A new, non-invasive baby brain monitoring technique has been designed by Dr. Maria Angela Franceschini and a team of researchers from Massachusetts General Hospital and Harvard Medical School. The new early warning system allows doctors to get information about blood flow and brain activity in newborns that quickly alerts them to when a baby might be trouble, allowing them to take fast action to help the child.
A baby’s cry isn’t necessarily all that informative, but the monitor alerts hospital staff to any newborn “who may be having seizures, cerebral hemorrhages, or other cerebral distresses,” Dr. Franceschini explained. In order to get the technique to other doctors faster, the team published the results in the video medical journal The Journal of Visualized Experiments.
What’s new about the technique is that it allows doctors to find out in a hurry if the infant’s brain is in danger, something that has been very difficult to do in the past. The system employs near-infrared spectroscopy in combination with diffuse correlation spectroscopy — optical tools that allows doctors to read the information from heat and light from the baby’s brain without actually opening the skull.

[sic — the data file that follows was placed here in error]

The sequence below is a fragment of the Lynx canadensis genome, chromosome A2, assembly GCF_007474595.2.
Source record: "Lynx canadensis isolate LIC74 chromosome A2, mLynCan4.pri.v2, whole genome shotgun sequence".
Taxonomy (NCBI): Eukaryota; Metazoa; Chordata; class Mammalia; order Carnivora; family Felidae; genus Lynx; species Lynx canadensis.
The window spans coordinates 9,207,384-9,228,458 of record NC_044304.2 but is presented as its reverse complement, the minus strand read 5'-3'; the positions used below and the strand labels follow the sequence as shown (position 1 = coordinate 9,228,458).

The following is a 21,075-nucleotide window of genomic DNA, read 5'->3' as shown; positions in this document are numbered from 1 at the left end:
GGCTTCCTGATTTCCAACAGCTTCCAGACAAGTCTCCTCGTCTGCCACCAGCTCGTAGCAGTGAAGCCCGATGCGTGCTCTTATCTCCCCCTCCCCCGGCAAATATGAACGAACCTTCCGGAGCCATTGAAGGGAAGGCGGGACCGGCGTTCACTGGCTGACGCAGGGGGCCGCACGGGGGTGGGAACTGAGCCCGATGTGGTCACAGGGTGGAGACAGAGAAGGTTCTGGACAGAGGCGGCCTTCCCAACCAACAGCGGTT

The Centers for Disease Control and Prevention (CDC) explained that about 25,000 babies die each year in the United States. Premature babies, newborns with a serious birth defect, and children of mothers who have experienced serious complications in pregnancy represent a large proportion of the victims.
Emergency personnel can even make the occasional error, such as the recent case in Toronto where a baby born outdoors in the cold was pronounced dead — only to revive a couple of hours later while police officers were awaiting a coroner to remove the body.
In some of those cases, Dr. Franceschini’s new technique might help doctors get a better idea of what’s going on in the newborn’s brain. Unlike some previous systems, it gives multiple images of the brain’s blood flow and the use of oxygen.
The team plans to develop the the non-invasive baby brain monitoring system to the point where it can be used by nurses.
[crying baby photo courtesy Wikipedia Commons]